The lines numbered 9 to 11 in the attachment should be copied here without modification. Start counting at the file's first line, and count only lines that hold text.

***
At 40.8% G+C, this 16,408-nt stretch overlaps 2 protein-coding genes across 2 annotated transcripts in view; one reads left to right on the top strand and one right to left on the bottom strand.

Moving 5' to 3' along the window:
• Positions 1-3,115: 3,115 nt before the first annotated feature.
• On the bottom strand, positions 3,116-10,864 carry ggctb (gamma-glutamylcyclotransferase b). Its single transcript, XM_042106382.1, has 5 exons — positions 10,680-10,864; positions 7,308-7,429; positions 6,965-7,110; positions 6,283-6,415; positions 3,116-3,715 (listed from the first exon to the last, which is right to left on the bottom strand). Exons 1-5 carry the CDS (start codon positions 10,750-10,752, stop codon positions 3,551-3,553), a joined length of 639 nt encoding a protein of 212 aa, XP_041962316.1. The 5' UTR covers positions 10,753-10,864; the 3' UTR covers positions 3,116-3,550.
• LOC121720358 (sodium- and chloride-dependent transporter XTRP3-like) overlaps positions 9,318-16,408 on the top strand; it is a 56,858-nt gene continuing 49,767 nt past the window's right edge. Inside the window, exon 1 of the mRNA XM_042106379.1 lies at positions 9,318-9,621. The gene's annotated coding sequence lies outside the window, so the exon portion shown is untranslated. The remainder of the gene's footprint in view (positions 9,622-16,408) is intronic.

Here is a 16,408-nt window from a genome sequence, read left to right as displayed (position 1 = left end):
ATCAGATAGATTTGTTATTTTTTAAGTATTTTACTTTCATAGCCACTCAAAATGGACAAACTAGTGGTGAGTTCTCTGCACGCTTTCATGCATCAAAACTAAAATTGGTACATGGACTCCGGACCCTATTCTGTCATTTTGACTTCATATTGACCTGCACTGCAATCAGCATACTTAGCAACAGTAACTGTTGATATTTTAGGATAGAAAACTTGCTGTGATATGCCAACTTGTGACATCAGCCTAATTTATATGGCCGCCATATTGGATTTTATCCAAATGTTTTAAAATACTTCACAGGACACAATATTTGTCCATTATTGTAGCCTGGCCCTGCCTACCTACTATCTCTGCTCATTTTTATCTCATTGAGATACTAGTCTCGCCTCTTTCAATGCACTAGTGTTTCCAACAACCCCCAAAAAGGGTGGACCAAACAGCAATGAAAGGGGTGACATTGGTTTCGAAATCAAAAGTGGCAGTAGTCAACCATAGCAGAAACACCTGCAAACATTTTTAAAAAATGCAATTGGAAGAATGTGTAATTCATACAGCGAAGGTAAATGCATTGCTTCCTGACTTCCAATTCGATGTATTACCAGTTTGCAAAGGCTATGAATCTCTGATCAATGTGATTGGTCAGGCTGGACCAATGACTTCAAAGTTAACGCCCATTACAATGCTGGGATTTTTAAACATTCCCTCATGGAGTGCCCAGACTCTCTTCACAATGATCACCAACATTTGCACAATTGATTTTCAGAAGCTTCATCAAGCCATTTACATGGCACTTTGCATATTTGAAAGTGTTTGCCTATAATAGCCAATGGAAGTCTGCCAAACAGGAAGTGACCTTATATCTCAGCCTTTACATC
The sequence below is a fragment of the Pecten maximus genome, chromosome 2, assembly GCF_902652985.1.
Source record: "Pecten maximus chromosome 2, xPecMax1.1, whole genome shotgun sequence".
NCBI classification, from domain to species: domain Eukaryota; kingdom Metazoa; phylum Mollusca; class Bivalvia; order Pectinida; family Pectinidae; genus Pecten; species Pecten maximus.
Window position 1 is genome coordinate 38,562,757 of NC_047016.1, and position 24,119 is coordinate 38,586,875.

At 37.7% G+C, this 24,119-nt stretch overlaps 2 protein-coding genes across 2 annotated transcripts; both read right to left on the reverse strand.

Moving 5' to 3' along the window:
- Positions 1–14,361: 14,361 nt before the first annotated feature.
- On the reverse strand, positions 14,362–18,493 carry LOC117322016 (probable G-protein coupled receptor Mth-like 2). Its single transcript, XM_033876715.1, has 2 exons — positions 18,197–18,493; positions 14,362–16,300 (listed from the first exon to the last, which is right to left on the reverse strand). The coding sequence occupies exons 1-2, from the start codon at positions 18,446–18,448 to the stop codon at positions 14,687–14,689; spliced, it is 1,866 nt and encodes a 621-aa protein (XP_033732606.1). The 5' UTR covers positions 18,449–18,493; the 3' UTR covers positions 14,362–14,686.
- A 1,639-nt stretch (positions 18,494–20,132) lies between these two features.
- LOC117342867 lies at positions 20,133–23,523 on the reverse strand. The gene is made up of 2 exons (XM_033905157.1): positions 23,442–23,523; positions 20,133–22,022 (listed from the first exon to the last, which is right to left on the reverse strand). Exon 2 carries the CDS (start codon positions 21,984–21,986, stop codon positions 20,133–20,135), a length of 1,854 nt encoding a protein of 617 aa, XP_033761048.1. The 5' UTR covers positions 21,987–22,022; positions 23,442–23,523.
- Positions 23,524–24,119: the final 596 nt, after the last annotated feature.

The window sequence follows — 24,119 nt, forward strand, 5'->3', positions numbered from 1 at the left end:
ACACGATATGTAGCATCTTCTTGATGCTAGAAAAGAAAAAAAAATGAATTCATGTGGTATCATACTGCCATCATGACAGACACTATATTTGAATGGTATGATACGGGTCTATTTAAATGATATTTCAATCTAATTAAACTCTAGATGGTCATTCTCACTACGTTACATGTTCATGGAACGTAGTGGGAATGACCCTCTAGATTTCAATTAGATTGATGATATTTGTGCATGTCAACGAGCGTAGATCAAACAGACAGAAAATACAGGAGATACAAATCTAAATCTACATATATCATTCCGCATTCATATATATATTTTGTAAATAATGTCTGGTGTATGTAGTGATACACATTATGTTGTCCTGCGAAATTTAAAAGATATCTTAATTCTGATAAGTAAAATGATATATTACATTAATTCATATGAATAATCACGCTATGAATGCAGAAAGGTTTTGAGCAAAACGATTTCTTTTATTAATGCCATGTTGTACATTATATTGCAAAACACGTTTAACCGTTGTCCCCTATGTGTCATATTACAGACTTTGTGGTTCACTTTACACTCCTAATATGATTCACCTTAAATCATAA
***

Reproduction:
Source record: "Pecten maximus chromosome 2, xPecMax1.1, whole genome shotgun sequence".
NCBI classification, from domain to species: domain Eukaryota; kingdom Metazoa; phylum Mollusca; class Bivalvia; order Pectinida; family Pectinidae; genus Pecten; species Pecten maximus.
Window position 1 is genome coordinate 38,562,757 of NC_047016.1, and position 24,119 is coordinate 38,586,875.